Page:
After receiving some hype as a potential top-10 prospect, Willis slid on draft weekend and ended up in Tennessee. It was an unexpected landing spot, but one that made sense long-term. The raw QB prospect could use a couple of seasons to learn and develop under a veteran and the soon-to-be 34-year-old Tannehill has a contract that expires around a similar timeframe.
A match made in heaven, right? Not exactly.
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Tannehill Not Focused on Mentoring, Jets Unimpressed
During a press conference on May 3, Tannehill commented publicly on the Willis selection and one quote quickly went viral.
“We’re competing against each other, we’re watching the same tape, we’re doing the same drills — I don’t think it’s my job to mentor him but if he learns from me along the way, then that’s a great thing,” Tannehill responded when asked if there was more pressure to perform with Willis on the roster.
Of course, the middle portion of that statement was tweeted out on social media and it wasn’t long before players gave their take on the “I don’t think it’s my job to mentor him” remarks. Two New York Jets veterans were critical of the starting quarterback.
“You leading the team & you not helping out your position group smh..” he voiced.
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Culture Is Changing at One Jets Drive
Are Tannehill’s comments being blown out of proportion? Probably. The reporter that sparked the quote didn’t even ask a question, he followed up on one by telling the Titans QB that “ultimately,” Willis was brought in to take his job.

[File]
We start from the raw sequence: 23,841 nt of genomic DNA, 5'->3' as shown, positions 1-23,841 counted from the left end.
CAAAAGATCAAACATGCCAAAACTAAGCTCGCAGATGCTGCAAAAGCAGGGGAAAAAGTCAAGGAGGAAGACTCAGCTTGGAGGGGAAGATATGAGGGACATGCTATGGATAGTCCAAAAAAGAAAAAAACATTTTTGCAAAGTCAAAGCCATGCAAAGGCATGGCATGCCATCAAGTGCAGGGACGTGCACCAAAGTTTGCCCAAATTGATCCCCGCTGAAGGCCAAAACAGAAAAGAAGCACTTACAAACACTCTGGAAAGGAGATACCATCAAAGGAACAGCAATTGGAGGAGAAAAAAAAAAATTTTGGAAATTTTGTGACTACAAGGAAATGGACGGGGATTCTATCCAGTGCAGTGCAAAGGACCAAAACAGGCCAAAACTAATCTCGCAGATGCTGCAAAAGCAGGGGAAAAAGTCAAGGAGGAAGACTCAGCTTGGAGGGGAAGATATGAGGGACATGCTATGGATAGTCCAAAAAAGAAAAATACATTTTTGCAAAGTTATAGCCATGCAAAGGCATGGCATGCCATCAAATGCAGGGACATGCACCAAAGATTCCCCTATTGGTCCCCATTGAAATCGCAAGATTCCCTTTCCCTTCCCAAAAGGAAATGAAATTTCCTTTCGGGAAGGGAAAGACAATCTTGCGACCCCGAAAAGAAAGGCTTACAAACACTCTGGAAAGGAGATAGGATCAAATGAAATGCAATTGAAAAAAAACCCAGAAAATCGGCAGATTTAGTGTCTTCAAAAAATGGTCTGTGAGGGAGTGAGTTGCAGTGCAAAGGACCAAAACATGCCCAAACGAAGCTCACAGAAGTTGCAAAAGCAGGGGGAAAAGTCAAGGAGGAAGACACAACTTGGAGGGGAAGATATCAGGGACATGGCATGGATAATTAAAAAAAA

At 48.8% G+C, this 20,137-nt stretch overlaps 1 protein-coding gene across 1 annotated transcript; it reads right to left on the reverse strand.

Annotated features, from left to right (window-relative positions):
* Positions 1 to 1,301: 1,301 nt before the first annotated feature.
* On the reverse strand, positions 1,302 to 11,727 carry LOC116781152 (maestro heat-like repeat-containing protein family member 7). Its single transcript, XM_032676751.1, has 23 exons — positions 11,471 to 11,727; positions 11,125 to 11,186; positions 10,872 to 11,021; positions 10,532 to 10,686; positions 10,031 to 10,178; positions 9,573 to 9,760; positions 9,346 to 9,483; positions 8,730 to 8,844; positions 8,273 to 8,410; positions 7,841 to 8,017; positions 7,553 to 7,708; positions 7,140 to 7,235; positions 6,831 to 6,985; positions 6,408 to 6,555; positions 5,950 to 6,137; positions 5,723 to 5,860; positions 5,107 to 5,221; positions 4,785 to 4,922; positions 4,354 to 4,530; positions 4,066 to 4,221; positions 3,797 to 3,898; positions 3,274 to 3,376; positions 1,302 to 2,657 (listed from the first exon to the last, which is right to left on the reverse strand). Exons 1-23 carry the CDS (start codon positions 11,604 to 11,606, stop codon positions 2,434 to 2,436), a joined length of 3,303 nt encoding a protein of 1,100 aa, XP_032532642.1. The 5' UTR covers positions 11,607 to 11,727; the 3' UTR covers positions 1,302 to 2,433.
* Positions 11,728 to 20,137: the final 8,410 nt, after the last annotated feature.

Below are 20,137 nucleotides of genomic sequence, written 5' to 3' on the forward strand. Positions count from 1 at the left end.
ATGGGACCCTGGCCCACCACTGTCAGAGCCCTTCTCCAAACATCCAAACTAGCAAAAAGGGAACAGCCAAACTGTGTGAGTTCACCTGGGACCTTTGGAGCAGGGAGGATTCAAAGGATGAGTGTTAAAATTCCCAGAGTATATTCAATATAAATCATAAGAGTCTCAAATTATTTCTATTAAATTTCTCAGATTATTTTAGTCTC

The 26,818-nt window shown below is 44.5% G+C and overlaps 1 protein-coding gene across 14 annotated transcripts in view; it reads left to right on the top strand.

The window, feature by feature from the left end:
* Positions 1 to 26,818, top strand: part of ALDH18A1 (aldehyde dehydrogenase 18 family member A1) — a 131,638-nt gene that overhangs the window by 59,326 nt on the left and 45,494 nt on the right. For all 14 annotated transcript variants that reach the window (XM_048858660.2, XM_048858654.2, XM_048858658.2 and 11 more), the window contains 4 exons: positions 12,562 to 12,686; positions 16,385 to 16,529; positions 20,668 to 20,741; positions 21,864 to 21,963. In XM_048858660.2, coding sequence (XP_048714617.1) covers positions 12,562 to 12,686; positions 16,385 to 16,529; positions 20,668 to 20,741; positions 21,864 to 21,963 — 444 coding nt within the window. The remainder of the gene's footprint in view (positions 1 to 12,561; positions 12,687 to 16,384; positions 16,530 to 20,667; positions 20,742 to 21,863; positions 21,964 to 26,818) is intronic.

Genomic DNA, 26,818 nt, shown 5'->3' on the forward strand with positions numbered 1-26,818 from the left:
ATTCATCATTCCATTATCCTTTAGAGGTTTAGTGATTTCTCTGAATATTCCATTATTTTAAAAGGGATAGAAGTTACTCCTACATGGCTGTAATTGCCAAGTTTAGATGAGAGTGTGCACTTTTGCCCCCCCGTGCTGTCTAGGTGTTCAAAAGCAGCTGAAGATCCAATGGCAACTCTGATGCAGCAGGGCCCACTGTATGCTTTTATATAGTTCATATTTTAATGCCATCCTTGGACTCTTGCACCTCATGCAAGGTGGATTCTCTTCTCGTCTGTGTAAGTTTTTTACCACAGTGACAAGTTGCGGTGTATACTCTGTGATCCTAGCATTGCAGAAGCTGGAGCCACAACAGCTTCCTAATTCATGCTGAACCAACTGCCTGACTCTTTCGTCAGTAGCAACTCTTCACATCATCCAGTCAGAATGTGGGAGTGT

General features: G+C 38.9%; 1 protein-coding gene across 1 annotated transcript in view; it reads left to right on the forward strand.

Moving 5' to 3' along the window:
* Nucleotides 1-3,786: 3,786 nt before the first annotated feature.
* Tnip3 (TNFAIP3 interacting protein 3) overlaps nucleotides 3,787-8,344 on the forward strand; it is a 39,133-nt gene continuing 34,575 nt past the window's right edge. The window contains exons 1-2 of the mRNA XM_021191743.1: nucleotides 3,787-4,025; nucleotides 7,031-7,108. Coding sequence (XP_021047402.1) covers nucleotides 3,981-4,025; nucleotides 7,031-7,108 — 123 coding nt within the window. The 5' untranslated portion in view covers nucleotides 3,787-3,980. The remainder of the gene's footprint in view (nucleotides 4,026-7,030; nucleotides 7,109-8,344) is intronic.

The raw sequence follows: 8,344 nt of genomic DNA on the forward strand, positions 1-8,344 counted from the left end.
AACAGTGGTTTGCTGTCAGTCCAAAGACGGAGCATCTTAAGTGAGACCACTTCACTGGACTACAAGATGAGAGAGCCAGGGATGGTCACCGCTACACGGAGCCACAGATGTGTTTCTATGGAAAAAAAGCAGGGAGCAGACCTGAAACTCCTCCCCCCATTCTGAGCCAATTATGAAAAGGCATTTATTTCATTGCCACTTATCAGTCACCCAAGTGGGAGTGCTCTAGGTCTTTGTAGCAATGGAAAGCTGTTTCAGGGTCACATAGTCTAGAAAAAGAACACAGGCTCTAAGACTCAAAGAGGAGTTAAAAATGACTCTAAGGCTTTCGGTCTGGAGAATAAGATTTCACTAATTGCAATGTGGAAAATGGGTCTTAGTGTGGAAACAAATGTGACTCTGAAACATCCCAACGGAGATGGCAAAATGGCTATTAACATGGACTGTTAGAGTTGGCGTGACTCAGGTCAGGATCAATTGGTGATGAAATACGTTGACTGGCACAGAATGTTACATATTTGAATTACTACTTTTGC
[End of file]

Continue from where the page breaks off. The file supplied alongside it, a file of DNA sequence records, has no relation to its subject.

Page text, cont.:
As a veteran, Tannehill should have known better than to gift wrap the media with a quote like that but his words were most likely taken out of context by the masses. Even so, it’s easy to appreciate the response from the two veteran leaders on the Jets.
This franchise’s culture is changing and the new theme is accountability. Each player is going to try and lift up the ones around them and if that means teaching someone that can eventually replace them, so be it.
Franklin-Myers and Reed almost seemed disgusted by the mentality that a veteran leader would choose not to mentor a rookie — and they weren’t afraid to share that. This is the comradery that head coach Robert Saleh was hired to create.
As Coach Saleh always explains, “All Gas No Brake” isn’t about going 100% all the time, it’s about waking up with the mindset of doing whatever it takes to get better each and every day. That includes standing up for your teammates and pushing them to be the best that they can be.
Culture was the first shift at One Jets Drive, then came the influx of talent. The only part that’s left is the wins.